I used medium format and 4x5 large format for a long time before making the jump to the 8x10 format.  I always wanted to make 8x10 contact prints and eventually I made a cross country trip to source an 8x10 enlarger too.  Of all the formats, I use 8x10 the most.  The quality is undeniable and with my lightweight Chamonix camera, weighing only about 8 pounds, I can backpack with it just as easy as using roadside.    I love this classic format just as the masters before me did too.  

If you want the full list of my exact 8x10 large format gear, just click on this link, and I will email you a PDF.  

8x10 Camera Equipment

I have more than one 8x10 large format camera, but I use my Chamonix view camera the most.  It is light enough for hiking, which I love to do, and it is a lightweight option (for 8x10), it sets up fast and very easy, and offers every movement and adjustment that I need in my work.  

For lenses I use the following:

  • 150mm Nikkor SW F5.6-F64 Copal 1 filter 95mm, 112mm center filter, (IC 400)
  • 210mm Schneider Super-Angulon F8
  • 300mm Schneider APO F5.6-F64 Symmar MC 65 Copal 3 filter 105mm (425 IC)
  • 450mm Fujinon-C F12.5-F128 Copal 1 - filter 52mm (IC 486)
  • 600mm Fujinon-C F11.5-F64 Copal 3 filter 67mm (IC 600)

Note: IC = image circle

I use a Gitzo 5541LS carbon fiber tripod with a RRS BH-55 ball head and a Manfrotto 400 geared head.   

For metering, I use a Sekonic 758-DR and I have an older Sekonic 508 that I keep as my backup.  I have been using the 758 since 2010 and really rely on it with a high degree of accuracy.

For a loupe, I use a Wista 5x (the black one) the most.  I also keep a pair of +3 reader glasses in my kit to set up the composition and get the focus fairly close, before moving to the loupe.  

For miscellaneous items, I use a manual stop watch for exposures, a lens brush and micro fiber clothes, an extra battery for my Sekonic 758 meter, extra rubber bands (needed many times in the field), a spanner wrench in case I need to work on lenses in the field, a flexible measuring tape to calculate bellows factor for exposure comp in case I do any closeup work in the field, and a couple cable releases, with one serving as a backup.  I use a darkcloth that has an elastic band around the front side and velcro along the seam.  It also stays in my case to help protect the ground glass too.  I also have an old black sweatshirt with a white t-shirt inside it that I use for a darkcloth too.  

For film holders, I store them in black neoprene cases that are intended to be used with tablets or thin laptop computers.  I typically only take 2 holders (4 exposures with me for a hike).  If it is for multiple days, I may take 3.  I have both film holders and dry plate holders to accommodate the medium I am using.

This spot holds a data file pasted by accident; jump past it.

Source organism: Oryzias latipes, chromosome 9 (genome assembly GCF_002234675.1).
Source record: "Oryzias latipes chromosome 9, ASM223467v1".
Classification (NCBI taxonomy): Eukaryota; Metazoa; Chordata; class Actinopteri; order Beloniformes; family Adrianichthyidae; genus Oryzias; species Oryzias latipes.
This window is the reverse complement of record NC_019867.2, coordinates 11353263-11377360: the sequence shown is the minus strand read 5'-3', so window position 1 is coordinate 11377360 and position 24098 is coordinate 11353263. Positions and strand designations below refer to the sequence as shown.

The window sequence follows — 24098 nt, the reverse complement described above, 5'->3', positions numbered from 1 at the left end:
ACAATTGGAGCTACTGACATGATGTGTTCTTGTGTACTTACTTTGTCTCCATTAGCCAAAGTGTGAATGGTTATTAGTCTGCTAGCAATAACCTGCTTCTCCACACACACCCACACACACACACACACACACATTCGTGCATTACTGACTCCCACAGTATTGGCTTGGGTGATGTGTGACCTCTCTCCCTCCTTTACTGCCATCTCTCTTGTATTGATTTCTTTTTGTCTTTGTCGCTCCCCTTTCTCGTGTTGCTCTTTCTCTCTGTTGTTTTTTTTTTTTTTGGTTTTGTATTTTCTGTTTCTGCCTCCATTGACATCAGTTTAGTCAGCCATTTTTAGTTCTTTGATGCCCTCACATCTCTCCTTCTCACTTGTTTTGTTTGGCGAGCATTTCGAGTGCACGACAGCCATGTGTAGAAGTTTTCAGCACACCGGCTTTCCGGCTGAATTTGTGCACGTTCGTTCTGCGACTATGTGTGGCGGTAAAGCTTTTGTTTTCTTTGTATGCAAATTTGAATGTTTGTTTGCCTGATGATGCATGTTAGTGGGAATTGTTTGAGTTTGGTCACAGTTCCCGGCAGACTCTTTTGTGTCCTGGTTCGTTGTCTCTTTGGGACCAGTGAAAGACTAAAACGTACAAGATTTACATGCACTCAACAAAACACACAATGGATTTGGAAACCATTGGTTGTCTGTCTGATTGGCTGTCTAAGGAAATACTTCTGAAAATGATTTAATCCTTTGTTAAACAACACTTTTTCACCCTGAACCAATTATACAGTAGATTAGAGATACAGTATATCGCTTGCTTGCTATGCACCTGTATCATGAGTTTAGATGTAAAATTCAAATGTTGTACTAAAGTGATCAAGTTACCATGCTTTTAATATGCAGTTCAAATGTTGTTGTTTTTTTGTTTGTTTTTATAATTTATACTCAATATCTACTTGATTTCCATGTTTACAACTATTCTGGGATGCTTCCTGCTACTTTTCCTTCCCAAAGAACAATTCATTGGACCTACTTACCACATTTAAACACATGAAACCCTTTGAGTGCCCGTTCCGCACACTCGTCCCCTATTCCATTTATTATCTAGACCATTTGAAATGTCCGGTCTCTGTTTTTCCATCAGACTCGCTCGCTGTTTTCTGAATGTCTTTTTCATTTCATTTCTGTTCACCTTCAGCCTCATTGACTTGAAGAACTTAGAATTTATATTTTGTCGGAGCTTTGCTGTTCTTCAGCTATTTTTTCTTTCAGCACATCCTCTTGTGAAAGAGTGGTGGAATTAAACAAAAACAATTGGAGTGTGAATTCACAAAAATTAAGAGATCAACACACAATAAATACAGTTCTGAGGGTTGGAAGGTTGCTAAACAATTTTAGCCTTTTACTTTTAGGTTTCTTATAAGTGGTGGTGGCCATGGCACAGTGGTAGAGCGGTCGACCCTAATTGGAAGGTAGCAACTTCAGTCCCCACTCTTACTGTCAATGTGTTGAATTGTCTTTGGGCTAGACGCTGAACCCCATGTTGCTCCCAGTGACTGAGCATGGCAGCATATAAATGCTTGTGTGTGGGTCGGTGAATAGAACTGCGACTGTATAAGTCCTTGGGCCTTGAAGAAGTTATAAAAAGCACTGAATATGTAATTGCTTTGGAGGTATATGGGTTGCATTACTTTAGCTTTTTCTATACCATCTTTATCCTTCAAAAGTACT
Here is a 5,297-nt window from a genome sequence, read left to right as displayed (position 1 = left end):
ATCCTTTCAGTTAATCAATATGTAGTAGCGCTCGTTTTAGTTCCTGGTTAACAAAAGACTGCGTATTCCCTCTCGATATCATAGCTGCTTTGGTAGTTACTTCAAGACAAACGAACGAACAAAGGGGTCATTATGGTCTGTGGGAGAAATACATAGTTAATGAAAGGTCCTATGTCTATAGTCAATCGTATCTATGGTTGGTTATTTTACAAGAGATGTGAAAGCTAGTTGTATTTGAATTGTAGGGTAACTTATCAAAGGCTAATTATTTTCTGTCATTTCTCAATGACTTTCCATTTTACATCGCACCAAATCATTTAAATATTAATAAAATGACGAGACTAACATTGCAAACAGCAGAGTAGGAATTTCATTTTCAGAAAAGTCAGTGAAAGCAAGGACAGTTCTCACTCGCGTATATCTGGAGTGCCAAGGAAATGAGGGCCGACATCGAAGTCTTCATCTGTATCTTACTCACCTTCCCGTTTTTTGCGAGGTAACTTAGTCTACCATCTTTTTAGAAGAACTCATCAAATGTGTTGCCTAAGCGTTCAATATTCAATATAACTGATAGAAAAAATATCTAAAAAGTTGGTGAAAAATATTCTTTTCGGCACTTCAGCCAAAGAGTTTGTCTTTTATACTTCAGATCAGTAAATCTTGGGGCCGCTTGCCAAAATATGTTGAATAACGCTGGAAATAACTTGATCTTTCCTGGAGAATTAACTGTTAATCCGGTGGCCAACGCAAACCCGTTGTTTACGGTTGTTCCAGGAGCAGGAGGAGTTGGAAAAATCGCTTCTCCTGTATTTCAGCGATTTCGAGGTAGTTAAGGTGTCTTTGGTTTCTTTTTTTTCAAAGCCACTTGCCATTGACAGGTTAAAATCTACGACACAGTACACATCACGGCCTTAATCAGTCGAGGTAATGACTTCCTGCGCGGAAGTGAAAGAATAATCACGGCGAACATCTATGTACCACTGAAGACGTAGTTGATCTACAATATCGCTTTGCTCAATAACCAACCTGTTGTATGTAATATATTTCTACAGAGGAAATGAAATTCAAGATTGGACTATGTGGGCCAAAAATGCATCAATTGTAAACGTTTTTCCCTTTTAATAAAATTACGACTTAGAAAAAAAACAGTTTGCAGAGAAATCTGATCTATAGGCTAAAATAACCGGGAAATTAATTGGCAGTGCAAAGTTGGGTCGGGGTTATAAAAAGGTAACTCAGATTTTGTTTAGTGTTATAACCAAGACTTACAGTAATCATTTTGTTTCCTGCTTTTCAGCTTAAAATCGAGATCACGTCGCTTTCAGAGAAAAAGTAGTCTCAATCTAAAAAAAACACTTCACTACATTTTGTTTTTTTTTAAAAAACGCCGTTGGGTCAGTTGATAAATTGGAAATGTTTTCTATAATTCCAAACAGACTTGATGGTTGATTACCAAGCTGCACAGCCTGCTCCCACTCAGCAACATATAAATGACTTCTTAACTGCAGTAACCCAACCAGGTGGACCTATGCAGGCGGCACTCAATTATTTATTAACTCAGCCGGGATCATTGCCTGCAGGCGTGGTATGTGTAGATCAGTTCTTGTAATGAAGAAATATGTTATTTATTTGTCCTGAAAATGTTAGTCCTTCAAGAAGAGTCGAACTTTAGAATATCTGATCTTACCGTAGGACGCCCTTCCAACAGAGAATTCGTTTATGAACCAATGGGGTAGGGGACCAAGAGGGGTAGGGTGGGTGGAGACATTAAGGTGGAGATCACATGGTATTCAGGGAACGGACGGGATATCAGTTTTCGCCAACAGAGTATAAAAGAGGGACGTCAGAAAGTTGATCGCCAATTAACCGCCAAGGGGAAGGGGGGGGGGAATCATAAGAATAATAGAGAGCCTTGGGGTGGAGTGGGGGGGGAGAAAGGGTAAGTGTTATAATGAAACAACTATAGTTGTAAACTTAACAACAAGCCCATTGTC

I updated my backpack to the Denali Pro from the F64 pack. There are a number of reasons for the upgrade, but I will start with the F64 pack first.  The F64 pack has served me very well over the last five years.  I really like the ability to quickly get to my camera and gear based on the design of the pack.  However, I am doing longer hikes and so I needed a new pack that was designed for this scenario, plus, I needed more room for all the other items (e.g., food, water, camping, etc).  I still plan to use the F64 pack as a storage case for one of my 8x10 cameras or when I am doing roadside or very short hikes because of the convenience factor.  With the F64 pack, the camera and gear is instantly accessible and ready to go in minutes.  But, it is not designed for any type of real hiking and has no extra storage as well.  I was literally getting severe backaches from using this pack beyond its intended means.  

The new Gregory Denali Pro (no longer manufactured) is the highest rated backpack for long distance hiking for a reason.  This pack is an engineering marvel and is built for long and difficult multi-day hikes.  It isn't a camera backpack, so that presented some new challenges to make sure all the gear was safe in the mountaineering style pack.  The biggest challenge was finding a case for the 8x10 view camera.  After several suggestions from friends and hours of research, I stumbled upon a case manufacturer website where I found a 15x15 padded gator case.  This case was intended to be used for portable electronic equipment storage, so I knew it was well padded. After measuring the camera and the Denali backpack interior dimensions, I ordered a couple of these cases.  The case worked perfectly and had a couple extra inches where I store a few things in it.  It fits perfectly inside the Denali Pro pack and it is nicely padded.  

Tim Layton